The writers’ strike comes at a time when the separate union representing actors and other performance artists is also looking to regulate possible uses of AI, including using AI to simulate actor performances or digitally edit filmed facial expressions and sync new audio to people’s lips.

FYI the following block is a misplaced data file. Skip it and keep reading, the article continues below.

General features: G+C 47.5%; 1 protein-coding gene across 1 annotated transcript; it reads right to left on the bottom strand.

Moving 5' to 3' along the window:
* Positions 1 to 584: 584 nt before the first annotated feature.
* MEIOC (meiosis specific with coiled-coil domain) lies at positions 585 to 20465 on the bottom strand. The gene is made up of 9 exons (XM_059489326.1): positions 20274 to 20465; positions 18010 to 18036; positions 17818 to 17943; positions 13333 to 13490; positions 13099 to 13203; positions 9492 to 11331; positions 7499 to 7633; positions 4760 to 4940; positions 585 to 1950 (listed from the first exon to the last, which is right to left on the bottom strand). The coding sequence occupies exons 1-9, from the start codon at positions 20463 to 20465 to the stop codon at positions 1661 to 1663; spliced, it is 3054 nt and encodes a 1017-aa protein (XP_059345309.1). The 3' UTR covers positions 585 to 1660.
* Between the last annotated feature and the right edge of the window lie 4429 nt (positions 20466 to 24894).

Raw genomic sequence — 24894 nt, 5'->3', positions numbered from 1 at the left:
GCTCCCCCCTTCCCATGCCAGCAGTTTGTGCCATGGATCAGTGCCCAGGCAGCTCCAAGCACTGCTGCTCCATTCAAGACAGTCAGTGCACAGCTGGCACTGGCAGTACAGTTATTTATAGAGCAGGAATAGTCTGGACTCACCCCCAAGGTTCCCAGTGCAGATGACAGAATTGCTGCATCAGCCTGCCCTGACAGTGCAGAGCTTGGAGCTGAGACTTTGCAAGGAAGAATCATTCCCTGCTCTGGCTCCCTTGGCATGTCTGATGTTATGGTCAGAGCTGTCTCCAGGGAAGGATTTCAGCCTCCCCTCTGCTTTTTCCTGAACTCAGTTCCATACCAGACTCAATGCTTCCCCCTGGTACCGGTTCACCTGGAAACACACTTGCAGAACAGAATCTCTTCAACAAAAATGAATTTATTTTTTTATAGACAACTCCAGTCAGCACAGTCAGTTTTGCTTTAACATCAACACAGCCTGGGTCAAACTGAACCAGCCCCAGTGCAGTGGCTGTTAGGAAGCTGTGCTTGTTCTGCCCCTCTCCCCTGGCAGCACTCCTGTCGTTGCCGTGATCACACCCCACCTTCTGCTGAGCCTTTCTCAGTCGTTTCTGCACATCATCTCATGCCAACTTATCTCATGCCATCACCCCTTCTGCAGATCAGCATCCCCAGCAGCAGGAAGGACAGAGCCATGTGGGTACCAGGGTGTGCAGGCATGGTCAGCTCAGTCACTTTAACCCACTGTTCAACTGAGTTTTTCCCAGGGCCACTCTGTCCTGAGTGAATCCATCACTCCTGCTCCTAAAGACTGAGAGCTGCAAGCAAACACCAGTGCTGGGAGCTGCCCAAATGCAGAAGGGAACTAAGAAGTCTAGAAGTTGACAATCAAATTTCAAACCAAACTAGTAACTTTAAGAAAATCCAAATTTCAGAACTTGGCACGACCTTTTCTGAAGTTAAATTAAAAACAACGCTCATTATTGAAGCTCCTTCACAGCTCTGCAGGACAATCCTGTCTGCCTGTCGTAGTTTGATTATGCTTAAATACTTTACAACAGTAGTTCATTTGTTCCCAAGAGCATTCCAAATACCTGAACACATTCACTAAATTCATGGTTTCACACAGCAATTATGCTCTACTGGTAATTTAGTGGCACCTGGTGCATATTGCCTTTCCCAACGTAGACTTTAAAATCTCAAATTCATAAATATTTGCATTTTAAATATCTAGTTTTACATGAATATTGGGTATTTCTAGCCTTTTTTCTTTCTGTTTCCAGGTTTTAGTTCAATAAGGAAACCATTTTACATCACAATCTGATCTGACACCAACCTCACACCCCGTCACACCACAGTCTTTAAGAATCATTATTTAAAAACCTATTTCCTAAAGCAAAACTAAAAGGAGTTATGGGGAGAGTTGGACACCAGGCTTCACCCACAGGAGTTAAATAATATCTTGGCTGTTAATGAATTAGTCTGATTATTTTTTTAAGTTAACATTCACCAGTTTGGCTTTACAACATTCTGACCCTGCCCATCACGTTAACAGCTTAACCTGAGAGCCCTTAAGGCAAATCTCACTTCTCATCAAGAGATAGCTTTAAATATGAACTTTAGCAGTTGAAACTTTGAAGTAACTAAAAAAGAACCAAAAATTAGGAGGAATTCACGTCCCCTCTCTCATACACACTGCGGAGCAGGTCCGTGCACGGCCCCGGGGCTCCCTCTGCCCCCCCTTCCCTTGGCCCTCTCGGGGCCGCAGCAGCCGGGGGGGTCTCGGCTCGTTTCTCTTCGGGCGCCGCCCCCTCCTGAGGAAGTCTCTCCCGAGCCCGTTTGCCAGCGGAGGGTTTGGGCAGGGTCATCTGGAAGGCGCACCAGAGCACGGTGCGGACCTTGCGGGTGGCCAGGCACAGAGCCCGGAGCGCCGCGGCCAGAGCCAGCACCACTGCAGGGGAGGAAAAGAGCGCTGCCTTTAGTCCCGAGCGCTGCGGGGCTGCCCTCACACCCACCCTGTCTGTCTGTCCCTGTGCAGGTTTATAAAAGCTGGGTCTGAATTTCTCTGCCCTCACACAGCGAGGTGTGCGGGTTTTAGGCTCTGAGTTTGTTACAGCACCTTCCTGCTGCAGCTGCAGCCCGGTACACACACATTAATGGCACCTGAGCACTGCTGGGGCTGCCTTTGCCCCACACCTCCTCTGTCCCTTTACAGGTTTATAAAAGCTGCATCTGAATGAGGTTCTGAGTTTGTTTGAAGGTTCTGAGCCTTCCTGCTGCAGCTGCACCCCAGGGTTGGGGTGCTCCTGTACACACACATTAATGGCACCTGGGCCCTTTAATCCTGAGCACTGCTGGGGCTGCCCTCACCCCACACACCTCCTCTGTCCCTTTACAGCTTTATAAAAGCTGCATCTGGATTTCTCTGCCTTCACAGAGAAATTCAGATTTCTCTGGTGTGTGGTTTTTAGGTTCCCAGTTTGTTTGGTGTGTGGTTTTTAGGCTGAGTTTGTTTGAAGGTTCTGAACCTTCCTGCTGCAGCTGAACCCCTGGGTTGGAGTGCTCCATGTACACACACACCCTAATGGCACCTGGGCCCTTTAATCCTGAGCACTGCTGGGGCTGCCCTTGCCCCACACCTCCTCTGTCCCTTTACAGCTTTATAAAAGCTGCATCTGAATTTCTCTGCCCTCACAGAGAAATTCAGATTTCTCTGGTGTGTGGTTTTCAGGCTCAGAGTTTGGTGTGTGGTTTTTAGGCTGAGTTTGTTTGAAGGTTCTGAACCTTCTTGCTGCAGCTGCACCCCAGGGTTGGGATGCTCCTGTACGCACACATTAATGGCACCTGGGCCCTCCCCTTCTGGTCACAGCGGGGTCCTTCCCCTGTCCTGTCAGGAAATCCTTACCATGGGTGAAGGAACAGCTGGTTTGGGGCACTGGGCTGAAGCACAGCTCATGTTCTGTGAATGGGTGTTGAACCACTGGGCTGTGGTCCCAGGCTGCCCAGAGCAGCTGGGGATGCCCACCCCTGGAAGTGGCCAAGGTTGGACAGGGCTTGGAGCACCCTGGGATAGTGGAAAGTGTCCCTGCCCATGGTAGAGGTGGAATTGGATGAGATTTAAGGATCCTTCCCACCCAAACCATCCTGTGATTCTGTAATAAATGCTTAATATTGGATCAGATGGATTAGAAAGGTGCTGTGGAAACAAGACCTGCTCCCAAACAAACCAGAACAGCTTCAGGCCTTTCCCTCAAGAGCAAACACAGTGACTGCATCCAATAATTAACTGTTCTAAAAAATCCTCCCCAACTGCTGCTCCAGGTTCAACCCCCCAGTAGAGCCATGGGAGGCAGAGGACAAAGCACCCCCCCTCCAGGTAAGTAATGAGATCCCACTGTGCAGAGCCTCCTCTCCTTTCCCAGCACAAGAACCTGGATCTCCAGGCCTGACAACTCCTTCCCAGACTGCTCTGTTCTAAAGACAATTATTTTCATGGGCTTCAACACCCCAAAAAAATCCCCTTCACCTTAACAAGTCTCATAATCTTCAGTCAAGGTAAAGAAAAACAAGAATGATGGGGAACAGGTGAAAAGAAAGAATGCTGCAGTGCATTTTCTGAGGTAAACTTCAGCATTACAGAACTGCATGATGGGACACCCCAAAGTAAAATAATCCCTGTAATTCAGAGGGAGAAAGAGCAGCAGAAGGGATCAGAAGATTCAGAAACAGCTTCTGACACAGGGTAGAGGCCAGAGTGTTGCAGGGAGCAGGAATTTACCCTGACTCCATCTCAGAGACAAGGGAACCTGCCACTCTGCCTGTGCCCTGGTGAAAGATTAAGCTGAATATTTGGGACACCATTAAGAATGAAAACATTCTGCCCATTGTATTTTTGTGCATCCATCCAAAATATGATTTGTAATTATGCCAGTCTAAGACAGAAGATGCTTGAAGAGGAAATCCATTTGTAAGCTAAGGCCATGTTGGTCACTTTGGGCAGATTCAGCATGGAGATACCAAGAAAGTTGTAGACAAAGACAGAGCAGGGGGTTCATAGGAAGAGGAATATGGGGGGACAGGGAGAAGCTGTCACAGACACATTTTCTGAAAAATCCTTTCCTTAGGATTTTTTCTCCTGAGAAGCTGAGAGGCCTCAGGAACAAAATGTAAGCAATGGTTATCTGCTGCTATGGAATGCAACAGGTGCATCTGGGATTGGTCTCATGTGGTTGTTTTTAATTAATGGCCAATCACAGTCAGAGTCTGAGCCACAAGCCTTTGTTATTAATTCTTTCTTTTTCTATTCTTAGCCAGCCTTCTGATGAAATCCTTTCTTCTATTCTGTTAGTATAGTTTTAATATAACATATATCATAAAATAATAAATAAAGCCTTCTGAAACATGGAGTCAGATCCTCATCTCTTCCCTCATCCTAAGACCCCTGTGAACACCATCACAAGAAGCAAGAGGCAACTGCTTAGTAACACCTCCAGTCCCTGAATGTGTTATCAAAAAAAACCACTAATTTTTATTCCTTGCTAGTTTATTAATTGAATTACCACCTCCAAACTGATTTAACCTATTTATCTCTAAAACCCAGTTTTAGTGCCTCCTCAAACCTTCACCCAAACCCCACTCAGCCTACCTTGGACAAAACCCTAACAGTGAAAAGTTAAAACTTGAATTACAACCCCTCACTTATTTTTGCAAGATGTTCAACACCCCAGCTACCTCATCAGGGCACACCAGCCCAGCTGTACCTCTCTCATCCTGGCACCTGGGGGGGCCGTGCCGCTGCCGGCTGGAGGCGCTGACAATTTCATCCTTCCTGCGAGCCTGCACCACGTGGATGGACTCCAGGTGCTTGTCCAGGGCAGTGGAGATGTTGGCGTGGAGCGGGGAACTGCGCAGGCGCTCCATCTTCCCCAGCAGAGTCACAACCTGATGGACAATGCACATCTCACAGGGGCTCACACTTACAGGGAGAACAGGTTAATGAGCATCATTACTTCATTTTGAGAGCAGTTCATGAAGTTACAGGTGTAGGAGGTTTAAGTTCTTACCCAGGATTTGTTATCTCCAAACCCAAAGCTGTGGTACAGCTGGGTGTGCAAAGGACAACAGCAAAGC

“The WGA’s demands are a bellwether that workers don’t intend to stand for companies using AI to justify devaluation of their craft and expertise,” says Sarah Myers West at the AI Now Institute in New York. “The WGA is pointing out an important question – who is benefiting from the development and use of these systems, and who is harmed by them?”

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